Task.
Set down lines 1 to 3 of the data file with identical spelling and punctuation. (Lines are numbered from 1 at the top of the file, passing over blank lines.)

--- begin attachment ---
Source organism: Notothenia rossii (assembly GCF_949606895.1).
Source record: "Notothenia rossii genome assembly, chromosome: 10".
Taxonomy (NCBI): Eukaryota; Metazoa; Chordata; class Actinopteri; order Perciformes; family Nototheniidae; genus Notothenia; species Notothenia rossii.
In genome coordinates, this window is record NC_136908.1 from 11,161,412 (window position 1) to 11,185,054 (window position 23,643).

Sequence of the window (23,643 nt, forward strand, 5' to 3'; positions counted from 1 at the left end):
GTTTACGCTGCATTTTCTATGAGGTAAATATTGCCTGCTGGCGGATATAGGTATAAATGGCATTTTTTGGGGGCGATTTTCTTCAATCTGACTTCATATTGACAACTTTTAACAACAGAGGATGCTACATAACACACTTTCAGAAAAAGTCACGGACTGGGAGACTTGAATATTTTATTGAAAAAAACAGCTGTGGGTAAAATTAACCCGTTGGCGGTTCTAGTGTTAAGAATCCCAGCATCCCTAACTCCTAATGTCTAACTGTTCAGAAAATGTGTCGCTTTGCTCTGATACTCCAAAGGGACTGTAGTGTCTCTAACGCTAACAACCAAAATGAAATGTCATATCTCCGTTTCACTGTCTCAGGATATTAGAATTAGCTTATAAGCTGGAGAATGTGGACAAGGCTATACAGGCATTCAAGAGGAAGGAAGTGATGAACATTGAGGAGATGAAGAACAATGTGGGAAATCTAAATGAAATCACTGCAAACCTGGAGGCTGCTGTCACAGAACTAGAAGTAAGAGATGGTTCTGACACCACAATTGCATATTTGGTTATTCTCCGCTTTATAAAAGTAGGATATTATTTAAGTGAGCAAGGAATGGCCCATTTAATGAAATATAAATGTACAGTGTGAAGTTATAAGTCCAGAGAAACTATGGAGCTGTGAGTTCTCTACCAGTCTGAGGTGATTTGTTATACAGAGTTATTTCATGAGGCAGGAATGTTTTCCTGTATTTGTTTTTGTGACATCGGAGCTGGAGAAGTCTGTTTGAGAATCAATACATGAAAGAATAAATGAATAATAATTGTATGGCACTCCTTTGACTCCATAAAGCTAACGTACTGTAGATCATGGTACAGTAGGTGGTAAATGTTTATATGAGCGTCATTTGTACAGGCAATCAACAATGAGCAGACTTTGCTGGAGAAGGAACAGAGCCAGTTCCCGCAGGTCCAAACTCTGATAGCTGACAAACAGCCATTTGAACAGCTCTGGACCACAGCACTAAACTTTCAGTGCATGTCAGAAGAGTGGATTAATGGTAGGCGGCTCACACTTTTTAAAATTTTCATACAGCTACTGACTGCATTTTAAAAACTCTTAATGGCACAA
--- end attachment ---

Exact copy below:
Source organism: Notothenia rossii (assembly GCF_949606895.1).
Source record: "Notothenia rossii genome assembly, chromosome: 10".
Taxonomy (NCBI): Eukaryota; Metazoa; Chordata; class Actinopteri; order Perciformes; family Nototheniidae; genus Notothenia; species Notothenia rossii.